It’s been tough for some of the big tech IPOs over the past several years. Following a spike in Twitter’s (TWTR) stock price after its IPO, shares declined to the all-time lows it’s close to today. TWTR isn’t the only tech stock to see its shares lose a lot of value. Fitbit (FIT) and GoPro (GPRO), once considered tech darlings, have also seen their shares decline to record lows in the years following their IPOs.
Clearly, the tech sector is a competitive space and social media is no exception with major players Facebook (FB) and Snap Inc. (SNAP). While SNAP just started trading publicly, FB and TWTR went public in May 2012 and November 2013, respectively. Since then, the stock performance of the two diverged substantially (figure 1 below). The financial performance of the two has also deviated.
Over the years, growing competition in the industry impacted TWTR’s financial results. In its fourth-quarter letter to shareholders, TWTR management wrote “revenue growth will continue to lag audience growth due to the sales cycle, and could be further impacted by the escalating competition for digital advertising spending and our efforts to re-evaluate our revenue product feature portfolio”. Anthony Noto, the company’s COO, also said they are “focusing our investments on revenue products that strengthen our unique value proposition, especially in live and video”.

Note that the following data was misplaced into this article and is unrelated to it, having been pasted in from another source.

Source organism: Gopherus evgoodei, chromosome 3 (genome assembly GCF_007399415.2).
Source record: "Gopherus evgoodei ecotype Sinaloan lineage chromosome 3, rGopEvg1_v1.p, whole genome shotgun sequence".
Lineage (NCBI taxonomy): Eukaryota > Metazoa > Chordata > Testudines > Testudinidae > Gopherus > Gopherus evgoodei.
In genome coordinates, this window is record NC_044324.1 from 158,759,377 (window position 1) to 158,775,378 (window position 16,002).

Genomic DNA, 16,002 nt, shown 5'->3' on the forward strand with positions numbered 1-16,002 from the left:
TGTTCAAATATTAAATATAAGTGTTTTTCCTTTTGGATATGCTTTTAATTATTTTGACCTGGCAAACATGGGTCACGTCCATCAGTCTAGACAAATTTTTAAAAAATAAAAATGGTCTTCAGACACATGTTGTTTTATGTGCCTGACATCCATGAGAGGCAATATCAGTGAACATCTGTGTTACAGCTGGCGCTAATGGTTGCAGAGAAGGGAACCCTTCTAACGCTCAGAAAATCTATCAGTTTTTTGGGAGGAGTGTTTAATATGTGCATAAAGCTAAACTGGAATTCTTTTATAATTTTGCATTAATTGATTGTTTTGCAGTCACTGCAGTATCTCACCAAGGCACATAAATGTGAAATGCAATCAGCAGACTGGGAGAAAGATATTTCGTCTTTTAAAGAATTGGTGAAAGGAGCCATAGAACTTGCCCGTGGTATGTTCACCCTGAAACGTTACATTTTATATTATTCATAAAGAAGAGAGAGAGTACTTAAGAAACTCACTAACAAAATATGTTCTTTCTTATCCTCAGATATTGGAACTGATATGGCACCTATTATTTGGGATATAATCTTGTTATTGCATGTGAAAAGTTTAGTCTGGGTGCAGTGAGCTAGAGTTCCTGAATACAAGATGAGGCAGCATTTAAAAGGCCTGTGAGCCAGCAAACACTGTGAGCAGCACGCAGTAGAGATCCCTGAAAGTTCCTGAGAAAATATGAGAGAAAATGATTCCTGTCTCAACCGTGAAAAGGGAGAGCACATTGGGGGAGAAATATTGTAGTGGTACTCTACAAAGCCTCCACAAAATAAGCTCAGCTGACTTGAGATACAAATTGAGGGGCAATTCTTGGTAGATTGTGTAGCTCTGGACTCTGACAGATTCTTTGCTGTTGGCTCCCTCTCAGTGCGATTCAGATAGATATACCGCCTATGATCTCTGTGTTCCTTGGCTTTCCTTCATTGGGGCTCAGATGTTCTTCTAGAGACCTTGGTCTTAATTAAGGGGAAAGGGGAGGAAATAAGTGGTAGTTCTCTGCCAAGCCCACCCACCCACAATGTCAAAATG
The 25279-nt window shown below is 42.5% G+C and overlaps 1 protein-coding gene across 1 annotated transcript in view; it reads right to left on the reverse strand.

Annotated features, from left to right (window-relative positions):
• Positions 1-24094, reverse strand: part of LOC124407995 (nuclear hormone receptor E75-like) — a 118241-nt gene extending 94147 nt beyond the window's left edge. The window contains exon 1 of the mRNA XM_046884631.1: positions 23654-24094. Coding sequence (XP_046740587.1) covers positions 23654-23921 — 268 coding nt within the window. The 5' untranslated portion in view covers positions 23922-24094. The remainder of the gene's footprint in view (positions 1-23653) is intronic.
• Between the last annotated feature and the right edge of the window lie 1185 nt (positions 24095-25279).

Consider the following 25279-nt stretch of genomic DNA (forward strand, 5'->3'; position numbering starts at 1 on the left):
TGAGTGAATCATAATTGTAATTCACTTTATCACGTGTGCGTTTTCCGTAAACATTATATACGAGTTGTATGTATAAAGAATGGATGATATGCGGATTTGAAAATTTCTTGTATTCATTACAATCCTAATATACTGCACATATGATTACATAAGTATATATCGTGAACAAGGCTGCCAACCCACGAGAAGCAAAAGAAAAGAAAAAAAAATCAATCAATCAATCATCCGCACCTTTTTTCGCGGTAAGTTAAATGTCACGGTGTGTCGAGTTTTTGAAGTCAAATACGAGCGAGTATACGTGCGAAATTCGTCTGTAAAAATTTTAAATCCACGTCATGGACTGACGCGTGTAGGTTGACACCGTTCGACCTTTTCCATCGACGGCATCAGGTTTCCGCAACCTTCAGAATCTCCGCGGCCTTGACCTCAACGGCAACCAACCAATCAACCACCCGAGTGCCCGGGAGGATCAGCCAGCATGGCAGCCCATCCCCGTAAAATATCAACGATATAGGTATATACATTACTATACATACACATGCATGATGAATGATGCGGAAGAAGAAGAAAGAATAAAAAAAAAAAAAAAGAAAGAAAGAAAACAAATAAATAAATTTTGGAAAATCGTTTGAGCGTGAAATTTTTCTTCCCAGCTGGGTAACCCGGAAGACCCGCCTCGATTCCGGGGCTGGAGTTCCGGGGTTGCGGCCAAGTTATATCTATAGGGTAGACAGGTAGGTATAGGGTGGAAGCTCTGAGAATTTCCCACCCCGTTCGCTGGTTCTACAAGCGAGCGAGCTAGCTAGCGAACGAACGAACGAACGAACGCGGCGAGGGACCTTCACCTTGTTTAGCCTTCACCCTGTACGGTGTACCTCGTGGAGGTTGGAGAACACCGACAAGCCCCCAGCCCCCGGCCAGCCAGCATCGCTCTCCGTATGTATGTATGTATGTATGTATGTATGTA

That growing competition is expected to impact TWTR’s first-quarter results. The company reports before market open on April 26 with expectations for earnings of $0.02 per share on revenue of $512 million, according to consensus third-party analyst estimates. Overall, analysts are expecting just under a 14% decline in revenue and a large drop from earnings of $0.15 per share in the same quarter a year ago.
Around TWTR’s earnings release, the options market has priced in about a 8.5% potential stock move in either direction, according to the Market Maker Move indicator on the thinkorswim® platform. In short-term options trading at the April 28 expiration, there’s been activity in calls at the 15 and 16 strike prices and puts at the 15.5 strike have been active. TWTR’s stock has been trading in a tight range since the beginning of March and the implied volatility sits at the 29th percentile.
Note: Call options represent the right, but not the obligation, to buy the underlying security at a predetermined price over a set period of time. Put options represent the right, but not the obligation to sell the underlying security at a predetermined price over a set period of time.
If you haven’t already, check out what might be expected when Boeing (BA), American Airlines (AAL), and Southwest Airlines (LUV) report this week.